Antitrust Authority blocks Golan-Cellcom merger

Golan and Hot both entered the market following a major cellular reform led by then-communications minister Moshe Kahlon.

April 12, 2016 20:19
1 minute read.
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Man talking on mobile phone.. (photo credit: INGIMAGE)

The Antitrust Authority on Tuesday blocked a proposed merger between Golan Telecom and Cellcom, arguing that joining the companies would reduce competition in the market and raise prices for consumers.

“An analysis carried out by the authority showed that the disappearance of Golan from the market is liable to also have an adverse effect on the behavior of Hot Mobile, another company that creates competition in the cellular market, since the pressure on it to compete will be reduced significantly,” the authority wrote in a statement.

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Cellcom, which had offered to buy Golan for NIS 1.17b in November, said in a statement to the Tel Aviv Stock Exchange that “The company will consider its options after receiving and reviewing the arguments for the decisions.” Golan called the decision “a black day” for Israel.

Golan and Hot both entered the market following a major cellular reform led by then-communications minister Moshe Kahlon. Their entry led to a significant drop in prices, which manifested itself in a 38 percent drop in cellular profits between 2010 and 2014.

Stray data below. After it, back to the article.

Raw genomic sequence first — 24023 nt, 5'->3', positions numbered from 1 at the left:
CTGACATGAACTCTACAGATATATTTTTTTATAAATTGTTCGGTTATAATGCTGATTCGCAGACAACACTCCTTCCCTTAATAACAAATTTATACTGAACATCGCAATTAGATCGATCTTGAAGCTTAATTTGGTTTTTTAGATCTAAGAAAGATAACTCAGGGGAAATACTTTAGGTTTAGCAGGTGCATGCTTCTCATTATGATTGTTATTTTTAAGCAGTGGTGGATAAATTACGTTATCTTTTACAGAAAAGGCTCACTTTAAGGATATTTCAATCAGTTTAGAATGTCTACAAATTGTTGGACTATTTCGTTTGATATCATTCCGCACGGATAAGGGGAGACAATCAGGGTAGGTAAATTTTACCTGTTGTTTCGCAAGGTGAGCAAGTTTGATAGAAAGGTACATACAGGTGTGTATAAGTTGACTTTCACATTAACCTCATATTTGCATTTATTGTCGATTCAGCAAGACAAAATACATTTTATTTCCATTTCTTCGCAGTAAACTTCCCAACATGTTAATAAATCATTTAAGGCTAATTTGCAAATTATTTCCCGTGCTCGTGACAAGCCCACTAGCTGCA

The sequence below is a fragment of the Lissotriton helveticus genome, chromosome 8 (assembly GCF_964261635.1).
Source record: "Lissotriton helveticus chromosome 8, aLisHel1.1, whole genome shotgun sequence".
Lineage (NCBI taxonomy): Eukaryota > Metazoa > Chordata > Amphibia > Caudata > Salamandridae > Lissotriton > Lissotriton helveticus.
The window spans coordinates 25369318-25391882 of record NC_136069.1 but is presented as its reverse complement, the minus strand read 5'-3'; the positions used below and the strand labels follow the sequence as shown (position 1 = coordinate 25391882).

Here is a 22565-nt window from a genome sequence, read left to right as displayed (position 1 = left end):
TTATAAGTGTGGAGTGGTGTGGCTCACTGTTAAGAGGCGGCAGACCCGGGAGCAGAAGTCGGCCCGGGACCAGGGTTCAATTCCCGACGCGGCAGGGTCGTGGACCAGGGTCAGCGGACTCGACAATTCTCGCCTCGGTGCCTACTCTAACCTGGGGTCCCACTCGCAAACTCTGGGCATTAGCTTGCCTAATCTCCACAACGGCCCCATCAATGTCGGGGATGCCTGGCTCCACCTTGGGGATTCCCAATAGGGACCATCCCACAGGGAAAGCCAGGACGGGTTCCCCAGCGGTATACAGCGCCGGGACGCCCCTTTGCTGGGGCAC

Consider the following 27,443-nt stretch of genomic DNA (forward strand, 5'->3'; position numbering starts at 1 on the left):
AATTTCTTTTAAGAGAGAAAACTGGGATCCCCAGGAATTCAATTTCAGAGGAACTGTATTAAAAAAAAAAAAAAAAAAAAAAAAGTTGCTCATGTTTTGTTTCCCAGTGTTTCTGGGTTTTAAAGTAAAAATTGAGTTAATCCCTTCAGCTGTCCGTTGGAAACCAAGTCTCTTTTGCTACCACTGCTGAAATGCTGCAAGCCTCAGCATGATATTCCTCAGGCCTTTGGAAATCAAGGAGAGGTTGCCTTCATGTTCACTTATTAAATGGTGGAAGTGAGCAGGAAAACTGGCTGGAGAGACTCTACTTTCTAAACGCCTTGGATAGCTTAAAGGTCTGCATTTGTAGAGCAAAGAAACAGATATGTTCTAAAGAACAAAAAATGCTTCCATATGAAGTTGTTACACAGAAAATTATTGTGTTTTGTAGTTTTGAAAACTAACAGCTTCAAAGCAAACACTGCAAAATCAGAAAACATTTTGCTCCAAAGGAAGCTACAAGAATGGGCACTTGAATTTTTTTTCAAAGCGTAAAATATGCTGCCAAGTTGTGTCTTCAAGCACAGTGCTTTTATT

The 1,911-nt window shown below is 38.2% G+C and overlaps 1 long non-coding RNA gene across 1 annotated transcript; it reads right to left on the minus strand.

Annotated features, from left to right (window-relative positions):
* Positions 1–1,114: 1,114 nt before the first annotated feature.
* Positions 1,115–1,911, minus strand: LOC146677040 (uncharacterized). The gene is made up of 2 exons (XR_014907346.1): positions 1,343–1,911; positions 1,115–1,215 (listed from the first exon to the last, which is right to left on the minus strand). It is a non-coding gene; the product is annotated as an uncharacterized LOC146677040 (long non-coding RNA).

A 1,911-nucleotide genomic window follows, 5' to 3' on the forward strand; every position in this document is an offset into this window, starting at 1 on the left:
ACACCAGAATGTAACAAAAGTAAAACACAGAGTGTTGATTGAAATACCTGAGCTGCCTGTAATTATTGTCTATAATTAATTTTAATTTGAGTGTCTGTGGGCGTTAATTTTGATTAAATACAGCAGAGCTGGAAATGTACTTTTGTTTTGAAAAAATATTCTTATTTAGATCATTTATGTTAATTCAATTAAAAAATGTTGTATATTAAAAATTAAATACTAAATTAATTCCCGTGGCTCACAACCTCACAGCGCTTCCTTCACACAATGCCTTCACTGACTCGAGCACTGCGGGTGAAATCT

The Antitrust Authority’s analysis raised the concern that, in Golan’s absence, the market would return to the non-competitive situation that prevailed before the reform.

New companies would find it difficult to enter the market, it said.

The fact that the existing cellular companies also deal in other segments, such as TV and Internet, helped bring down prices in all the related categories, meaning an exit for Golan could jeopardize other prices as well.

Golan CEO Michael Golan said last week that if the merger was not approved, the company would collapse, presumably because of problems with network sharing agreements (Golan and Hot are both virtual operators, in that they do not build their own cellular infrastructure but rent it from other companies, in accordance with the reforms.) He restated his position that the company would exit the market in meetings with the authority.

The authority noted that Golan had other options aside from quitting altogether: “Joining the network sharing agreement that already exists between Partner and Hot, amending the network sharing agreement with Cellcom in a way that will meet the requirements of the Ministry of Communication, and selling Golan’s business to a party that will not reduce the level of competition.”

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